When a person wakes up and has had an erotic dream, but he does not find any wetness on his clothes, then he does not have to do ghusl, according to scholarly consensus, because the Prophet (peace and blessings of Allaah be upon him) was asked by a woman, “O Messenger of Allaah, Allaah is not shy of (telling you) the truth. Does a woman have to do ghusl if she has an erotic dream?” The Messenger of Allaah (peace and blessings of Allaah be upon him) said: “Yes, if she sees water.” (Narrated by al-Bukhaari, 282; Muslim, 313). This indicates that it is not obligatory to do ghusl is one does not see water. Al-Mughni, 1/269.
But if one finds wetness, this must mean one of three things:
1 – That one is certain that it is maniy (semen), in which case ghusl is obligatory according to scholarly consensus. Al-Mughni, 1/269.
2 – That one is certain that it is not maniy, in which case ghusl is not obligatory, but this liquid must be washed away, because in this case the ruling is the same as the ruling on urine. Al-Sharh al-Mumti’, 1/280.
3 – If he is not sure what it is, and does not know whether it is maniy (semen) or madhiy (prostatic fluid). In this case there is a difference of opinion among the scholars:
Al-Nawawi stated in al-Majmoo’ (2/146) that the rulings on both maniy and madhiy apply, so he should do ghusl to remove the janaabah (impurity following sexual activity) on the basis that it may be maniy, and he should cleanse his clothes of the impurity on the basis that it might be madhiy – because he cannot discharge his duty of purifying himself without doing that.
The madhhab of Imam Ahmad, which was also the view preferred by Shaykh al-Islam Ibn Taymiyah, is that if he was thinking thoughts of desire before he fell asleep, or if he had played with his wife or looked at her, then this wetness should be counted as madhiy, because the liquid that is emitted because of those things is usually madhiy and the basic principle is that it is not anything else. So he should cleanse his clothes of the madhiy by sprinkling them with water, but he does not have to do ghusl.
But if he did not think thoughts of desire, or play with or look at his wife before falling asleep, then this wetness is to be considered as maniy, because of the report narrated by ‘Aa’ishah who said: “The Messenger of Allaah (peace and blessings of Allaah be upon him) was asked about a man who finds some wetness and does not remember having an erotic dream. He said: ‘He should do ghusl.’ And he was asked about a man who thought that he had had an erotic dream but he did not find any wetness. He said, ‘He does not have to do ghusl.’” (Narrated by Abu Dawood, 236; classed as hasan by al-Albaani in Saheeh Abi Dawood, 216.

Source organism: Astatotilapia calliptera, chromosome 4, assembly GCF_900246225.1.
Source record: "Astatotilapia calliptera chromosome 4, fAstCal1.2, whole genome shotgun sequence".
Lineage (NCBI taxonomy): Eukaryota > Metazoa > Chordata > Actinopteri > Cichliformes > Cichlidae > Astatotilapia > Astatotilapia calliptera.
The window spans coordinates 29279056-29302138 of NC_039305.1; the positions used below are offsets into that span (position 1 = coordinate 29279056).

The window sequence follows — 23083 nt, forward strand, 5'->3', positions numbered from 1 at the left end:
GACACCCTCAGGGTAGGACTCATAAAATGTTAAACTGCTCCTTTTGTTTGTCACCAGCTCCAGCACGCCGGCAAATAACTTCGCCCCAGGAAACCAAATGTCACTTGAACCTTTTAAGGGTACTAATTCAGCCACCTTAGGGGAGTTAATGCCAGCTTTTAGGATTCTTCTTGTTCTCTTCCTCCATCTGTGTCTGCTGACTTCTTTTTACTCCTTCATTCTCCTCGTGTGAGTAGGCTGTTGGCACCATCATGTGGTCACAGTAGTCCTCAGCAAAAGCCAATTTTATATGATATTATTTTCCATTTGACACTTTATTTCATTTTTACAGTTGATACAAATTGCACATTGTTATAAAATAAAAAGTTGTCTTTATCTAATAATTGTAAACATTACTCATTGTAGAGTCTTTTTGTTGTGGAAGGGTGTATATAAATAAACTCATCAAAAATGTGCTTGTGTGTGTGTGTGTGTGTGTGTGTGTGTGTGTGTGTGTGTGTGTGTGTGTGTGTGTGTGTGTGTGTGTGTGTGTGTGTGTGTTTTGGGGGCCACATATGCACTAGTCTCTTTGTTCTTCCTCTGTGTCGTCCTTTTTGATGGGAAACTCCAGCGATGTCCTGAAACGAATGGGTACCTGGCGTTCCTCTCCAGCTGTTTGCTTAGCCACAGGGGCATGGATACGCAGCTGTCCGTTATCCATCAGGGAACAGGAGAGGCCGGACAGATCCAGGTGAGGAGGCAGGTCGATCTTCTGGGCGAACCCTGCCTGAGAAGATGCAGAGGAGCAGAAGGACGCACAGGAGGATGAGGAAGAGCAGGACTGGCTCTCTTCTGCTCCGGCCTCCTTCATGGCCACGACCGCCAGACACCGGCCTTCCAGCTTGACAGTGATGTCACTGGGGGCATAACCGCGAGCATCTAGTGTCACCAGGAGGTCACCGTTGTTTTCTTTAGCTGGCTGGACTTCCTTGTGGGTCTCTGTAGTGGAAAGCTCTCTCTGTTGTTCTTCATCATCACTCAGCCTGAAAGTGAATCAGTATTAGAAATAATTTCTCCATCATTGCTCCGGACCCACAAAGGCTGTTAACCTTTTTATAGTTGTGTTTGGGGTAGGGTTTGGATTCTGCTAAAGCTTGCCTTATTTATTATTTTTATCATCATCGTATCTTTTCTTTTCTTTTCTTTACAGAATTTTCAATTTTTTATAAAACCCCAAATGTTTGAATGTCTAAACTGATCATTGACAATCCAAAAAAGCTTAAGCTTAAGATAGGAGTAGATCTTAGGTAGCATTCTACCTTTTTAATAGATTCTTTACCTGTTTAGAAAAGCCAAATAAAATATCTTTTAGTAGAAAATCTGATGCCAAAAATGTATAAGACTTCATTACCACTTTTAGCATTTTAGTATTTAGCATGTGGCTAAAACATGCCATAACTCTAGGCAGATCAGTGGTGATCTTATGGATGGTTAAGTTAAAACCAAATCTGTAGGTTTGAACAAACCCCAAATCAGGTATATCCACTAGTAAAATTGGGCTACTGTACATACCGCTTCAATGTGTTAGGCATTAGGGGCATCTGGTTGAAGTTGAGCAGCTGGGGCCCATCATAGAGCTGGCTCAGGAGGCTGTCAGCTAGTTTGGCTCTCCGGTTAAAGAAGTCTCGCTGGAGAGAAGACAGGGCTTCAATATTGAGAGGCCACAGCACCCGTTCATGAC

Al-Khattaabi said in Ma’aalim al-Sunan: “The apparent meaning of this hadeeth is that ghusl is obligatory if one sees wetness, even if he is not certain that it is maniy. This opinion was narrated from a group of the Taabi’een, including ‘Ata’, al-Shu’bi and al-Nakha’i.”
This wetness has to have come out for a reason, and there is no apparent reason other than an erotic dream, and the water that usually comes out because of an erotic dream is maniy. So this uncertainty may be dealt with by going by what is most usual.
See al-Mughni, 1/270; Sharh al-‘Umdah, 1/353.
Both opinions are valid, but if you follow the second view it will be sufficient, in sha Allah. If you want to be on the safe side and be sure that your prayer is valid, and you follow the first opinion, that will be better.
We ask Allaah to enable us to understand our religion, and Allaah knows best. May Allaah send blessings and peace upon our Prophet Muhammad and upon all his family and companions.
Sheikh Muhammed Salih Al-Munajjid